To the metaverse and beyond – the importance of brand protection in the virtual world


The past year has seen a dramatic increase in the number of trademark applications for virtual goods and services, fueled by the development of the metaverse and other complex online environments. Brand owners should now consider the merits of protecting their key brands in the virtual world.

Although not here yet, the metaverse – one or more proposed 3D online virtual worlds – is expected to reach a population of one billion people by the end of the 2020s. It is likely to bring markets virtual online 3D, with customizable avatars consuming nearly every good and service we make in the “real world” – virtual handbags, shoes, home decor, education, meeting spaces, social events – and more. It is likely to provide a host of new opportunities for brand owners to monetize and promote their brands. “Proto-metaverses” are already operational, with some video games offering a mix of “real-world” gameplay and interactions.

Brand owners should now consider the merits of protecting their key brands in the virtual world. Although trademark registrations for “real world” goods and services may offer some protection against the use of the same or similar marks in the virtual world, the position (and the law) is not straightforward. For example, can there be trademark infringement if there is no real “product”? In addition, obtaining registered protection for virtual goods or services should allow the registrant to launch a so-called double-identity attack (use of an identical mark on identical goods or services), strengthening its position.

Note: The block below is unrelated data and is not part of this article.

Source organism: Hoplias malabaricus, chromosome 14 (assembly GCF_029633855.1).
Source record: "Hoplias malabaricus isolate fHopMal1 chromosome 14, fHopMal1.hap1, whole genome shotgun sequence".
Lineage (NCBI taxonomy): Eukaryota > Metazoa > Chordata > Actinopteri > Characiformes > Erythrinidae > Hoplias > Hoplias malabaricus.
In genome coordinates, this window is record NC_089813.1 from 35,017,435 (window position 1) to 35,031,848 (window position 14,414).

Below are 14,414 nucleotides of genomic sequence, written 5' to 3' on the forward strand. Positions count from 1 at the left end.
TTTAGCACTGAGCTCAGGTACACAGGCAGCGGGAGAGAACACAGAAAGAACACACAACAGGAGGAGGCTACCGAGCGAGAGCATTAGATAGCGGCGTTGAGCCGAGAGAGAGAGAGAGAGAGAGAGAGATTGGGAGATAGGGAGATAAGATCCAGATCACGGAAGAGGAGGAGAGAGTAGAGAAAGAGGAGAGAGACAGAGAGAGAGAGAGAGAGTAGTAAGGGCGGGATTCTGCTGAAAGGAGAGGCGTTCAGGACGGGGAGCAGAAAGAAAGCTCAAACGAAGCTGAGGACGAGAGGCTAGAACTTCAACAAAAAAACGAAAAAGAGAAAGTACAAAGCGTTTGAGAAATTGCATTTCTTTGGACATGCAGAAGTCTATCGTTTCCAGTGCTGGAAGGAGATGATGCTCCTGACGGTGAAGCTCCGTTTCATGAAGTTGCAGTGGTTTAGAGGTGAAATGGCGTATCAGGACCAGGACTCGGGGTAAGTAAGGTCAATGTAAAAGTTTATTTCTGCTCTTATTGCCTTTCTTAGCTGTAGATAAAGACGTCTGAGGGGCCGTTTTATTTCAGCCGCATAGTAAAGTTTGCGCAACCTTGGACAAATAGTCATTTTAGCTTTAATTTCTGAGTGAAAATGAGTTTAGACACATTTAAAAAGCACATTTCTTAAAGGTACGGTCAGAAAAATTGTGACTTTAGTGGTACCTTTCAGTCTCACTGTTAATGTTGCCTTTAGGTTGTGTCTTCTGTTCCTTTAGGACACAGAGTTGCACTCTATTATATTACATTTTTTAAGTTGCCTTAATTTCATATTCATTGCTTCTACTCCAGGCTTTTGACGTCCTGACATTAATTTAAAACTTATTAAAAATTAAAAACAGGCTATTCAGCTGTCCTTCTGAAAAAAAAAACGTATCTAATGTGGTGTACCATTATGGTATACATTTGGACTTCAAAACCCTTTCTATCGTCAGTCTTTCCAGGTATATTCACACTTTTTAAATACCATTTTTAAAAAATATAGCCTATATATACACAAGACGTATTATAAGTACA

Obtaining registered protection for virtual goods and services should not only aid future enforcement, but also help ward off third-party applications and use and facilitate future licensing opportunities. (Non-rights-holding third parties are already filing and using existing marks in the virtual space.) The key class to cover will generally be 9, but classes 35, 41, 42 and others could also be important (although the problems of use should be taken into account). It will also be necessary to think carefully about the jurisdictions in which to file (given the potentially borderless nature of the Internet).

In the future, rightsholders will also have to think about how to control a more complex online environment, where not only will it be more difficult to detect infringements, but where there will be public relations and reputational problems to take into account.

To discuss this topic in more detail, please contact our Brands and Advertising team. For more on the Metaverse, check out our recent article on the legal challenges and opportunities it presents or dive into our vision for the video game industry in 2022.


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